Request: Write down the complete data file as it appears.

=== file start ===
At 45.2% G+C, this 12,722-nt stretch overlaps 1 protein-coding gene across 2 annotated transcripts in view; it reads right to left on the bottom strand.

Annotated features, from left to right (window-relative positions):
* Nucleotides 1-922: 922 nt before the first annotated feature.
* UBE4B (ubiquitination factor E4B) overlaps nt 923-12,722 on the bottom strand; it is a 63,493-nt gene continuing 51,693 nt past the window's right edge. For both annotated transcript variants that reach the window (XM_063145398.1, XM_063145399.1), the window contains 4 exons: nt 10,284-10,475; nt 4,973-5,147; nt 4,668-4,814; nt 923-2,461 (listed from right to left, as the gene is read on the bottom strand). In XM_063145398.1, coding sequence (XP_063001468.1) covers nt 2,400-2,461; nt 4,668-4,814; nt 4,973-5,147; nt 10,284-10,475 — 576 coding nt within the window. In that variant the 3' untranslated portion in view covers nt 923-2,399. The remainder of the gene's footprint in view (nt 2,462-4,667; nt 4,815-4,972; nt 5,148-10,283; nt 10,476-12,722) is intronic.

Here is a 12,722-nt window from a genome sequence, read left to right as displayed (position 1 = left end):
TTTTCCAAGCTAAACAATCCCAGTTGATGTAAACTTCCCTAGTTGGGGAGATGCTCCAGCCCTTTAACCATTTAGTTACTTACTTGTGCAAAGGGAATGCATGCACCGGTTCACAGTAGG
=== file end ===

At 45.2% G+C, this 12,722-nt stretch overlaps 1 protein-coding gene across 2 annotated transcripts in view; it reads right to left on the bottom strand.

Annotated features, from left to right (window-relative positions):
* Nucleotides 1-922: 922 nt before the first annotated feature.
* UBE4B (ubiquitination factor E4B) overlaps nt 923-12,722 on the bottom strand; it is a 63,493-nt gene continuing 51,693 nt past the window's right edge. For both annotated transcript variants that reach the window (XM_063145398.1, XM_063145399.1), the window contains 4 exons: nt 10,284-10,475; nt 4,973-5,147; nt 4,668-4,814; nt 923-2,461 (listed from right to left, as the gene is read on the bottom strand). In XM_063145398.1, coding sequence (XP_063001468.1) covers nt 2,400-2,461; nt 4,668-4,814; nt 4,973-5,147; nt 10,284-10,475 — 576 coding nt within the window. In that variant the 3' untranslated portion in view covers nt 923-2,399. The remainder of the gene's footprint in view (nt 2,462-4,667; nt 4,815-4,972; nt 5,148-10,283; nt 10,476-12,722) is intronic.

Here is a 12,722-nt window from a genome sequence, read left to right as displayed (position 1 = left end):
TTTTCCAAGCTAAACAATCCCAGTTGATGTAAACTTCCCTAGTTGGGGAGATGCTCCAGCCCTTTAACCATTTAGTTACTTACTTGTGCAAAGGGAATGCATGCACCGGTTCACAGTAGG